What Your Pores Say About Your Skin
Beauty ads everywhere tell you to shrink your pores, but it’s not all about looks. When your skin doesn’t get what it needs, your pores suffer. That’s when you start to see acne, enlarged pores, and other skin issues.
It happens to everyone at some point, but keeping your skin healthy means knowing what your pores need and how to keep them clear. We’re here to show you how you can do that, what to look out for, and what products work best when you want to avoid skin troubles.
What Are the Different Types of Pores?
No matter what the big brands say, you need your pores. They keep your skin healthy, and no amount of cleansing, toning, or concealing will get rid of them. You don’t want them gone—you just want them to work the way they should!
Before you spiral down the skincare rabbit hole, not all pores are the same. They don’t just vary between people either. Depending on where you look on your face, you’ve got different types of pores based on your skin type.
The main two types of pores that everyone has are oil pores and sweat pores. Oil pores are usually larger, and they connect to oil glands. Those are the ones that beauty brands are talking about when they try to sell you stuff to make your pores disappear, and they’re the ones that get clogged and create acne. Sweat pores are super tiny and connect to sweat glands.
Both pores work with your body to help you, even beyond the surface of your skin. Oil pores are attached to hair follicles, which let sebum—your skin’s natural oil—come to the surface and moisturize your skin. In other words, it keeps your skin healthy. Sweat pores release sweat onto the surface of your skin that evaporates to cool you down and regulate your body temperature.
If your pores do their jobs right, they help your skin stay healthy and clear. But sometimes, sebum, sweat, and pollution can create skin issues, especially as your skin changes over your life.
You might have already guessed that the location of your pores can lead to different skin issues. For example, your T-zone is more acne-prone because it has more oil pores, which means more sebum and potential for clogging. Plus, hair products can cause acne on the forehead, making it even more important to cleanse and exfoliate these areas. Likewise, enlarged pores on your cheeks can happen for lots of reasons, from UV rays and environmental factors to not enough cleansing.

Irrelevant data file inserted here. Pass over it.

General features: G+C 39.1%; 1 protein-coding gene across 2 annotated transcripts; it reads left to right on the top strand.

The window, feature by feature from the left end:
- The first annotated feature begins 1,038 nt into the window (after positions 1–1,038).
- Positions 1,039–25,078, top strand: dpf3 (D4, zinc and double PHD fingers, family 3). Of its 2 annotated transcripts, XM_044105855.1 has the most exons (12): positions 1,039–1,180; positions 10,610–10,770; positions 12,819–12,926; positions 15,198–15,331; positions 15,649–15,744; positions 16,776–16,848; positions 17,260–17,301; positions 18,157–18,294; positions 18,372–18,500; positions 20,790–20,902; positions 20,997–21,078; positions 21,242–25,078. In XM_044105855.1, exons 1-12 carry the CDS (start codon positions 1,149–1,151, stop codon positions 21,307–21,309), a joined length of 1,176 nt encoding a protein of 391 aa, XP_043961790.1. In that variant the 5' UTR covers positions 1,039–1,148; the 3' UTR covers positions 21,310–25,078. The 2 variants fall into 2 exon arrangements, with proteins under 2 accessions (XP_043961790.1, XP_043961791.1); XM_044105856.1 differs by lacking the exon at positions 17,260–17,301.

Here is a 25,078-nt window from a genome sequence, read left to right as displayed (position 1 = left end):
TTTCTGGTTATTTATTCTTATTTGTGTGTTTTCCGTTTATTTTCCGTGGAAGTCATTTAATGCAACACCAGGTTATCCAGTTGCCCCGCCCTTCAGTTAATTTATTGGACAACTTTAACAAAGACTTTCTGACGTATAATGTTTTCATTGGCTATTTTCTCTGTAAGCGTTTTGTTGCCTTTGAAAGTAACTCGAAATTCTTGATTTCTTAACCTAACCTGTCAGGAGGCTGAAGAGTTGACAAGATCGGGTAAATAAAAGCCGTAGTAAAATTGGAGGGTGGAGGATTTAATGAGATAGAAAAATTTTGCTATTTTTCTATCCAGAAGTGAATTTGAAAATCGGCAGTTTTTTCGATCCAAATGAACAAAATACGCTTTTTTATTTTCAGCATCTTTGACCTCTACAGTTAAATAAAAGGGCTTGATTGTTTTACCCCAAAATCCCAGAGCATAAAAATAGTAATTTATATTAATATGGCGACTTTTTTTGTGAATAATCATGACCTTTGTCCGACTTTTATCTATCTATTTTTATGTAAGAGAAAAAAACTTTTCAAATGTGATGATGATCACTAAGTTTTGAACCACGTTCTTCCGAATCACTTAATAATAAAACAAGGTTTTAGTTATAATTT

The shapes of your pores can tell you a lot about your skin and what it needs. Watch for these three pore types:
• Y-shaped: Pores take this shape thanks to gravity and age leading to reduced skin elasticity.
• O-shaped: When you have too much sebum, it creates acne and skin inflammation, leading to this pore shape.
• U-shaped: This shape also comes from lower skin elasticity, though in this case, it’s usually caused by dehydration, not aging.
Pore shapes can tell you how to take care of your skin. If you have U-shaped pores, your skin probably needs more moisturizing. Y-shaped pores could benefit from serums or retinol products that help keep your skin firm and increase elasticity.
Sometimes changing up your skincare routine isn’t enough. If you have severe skin issues or aren’t sure what to try next, talk to a dermatologist. They can help pinpoint the cause of your skin trouble and work with you to find solutions that benefit you.
Match Your Skincare to Your Pores
Tailor your skincare routine to your skin type. If you have oily skin, avoid oil-based products and go for water-based ones instead, like this Momo Puri cleansing wash. Like most things in life, it’s all about creating balance. Even though you need your skin’s oils, you don’t want too much of a good thing.
A minimal skincare routine should include a cleanser, serum, and moisturizer to keep your pores fresh and clean. Using AHAs and BHAs to exfoliate can also help prevent acne, since they get deeper into your pores than your average cleanser.
Even if you have oily skin, don’t skip the moisturizer. It can balance your skin’s oil production and help the oil your skin does make go to the right place, leaving your skin looking less oily and more hydrated than before. If you have dry skin, a moisturizer will pick up the slack where your skin doesn’t make its own oils. You can also use a clay mask once or twice a week to unclog pores before trapped dirt and sebum cause problems. And don’t forget to protect your skin with sunscreen!
Not sure where to start? Check out Keshoume’s selection of Japanese skincare products and see which ones fit your skin’s needs!
Sarah Wood - March 29, 2021
Kim, Wendy. “3 Different Types of Pores and How to Treat Them Like a Pro.” Wishtrend. https://www.wishtrend.com/glam/3-different-types-of-pores-and-how-to-treat-them-like-a-pro/. Accessed 18 March 2021.
Palmer, Angela. “What Your Pores Say About Your Skin.” VerywellHealth. https://www.verywellhealth.com/what-are-pores-15488. Accessed 18 March 2021.
“Top 8 Ways to Get Rid of Large Pores.” Healthline. https://www.healthline.com/health/beauty-skin-care/how-to-get-rid-of-large-pores. Accessed 18 March 2021.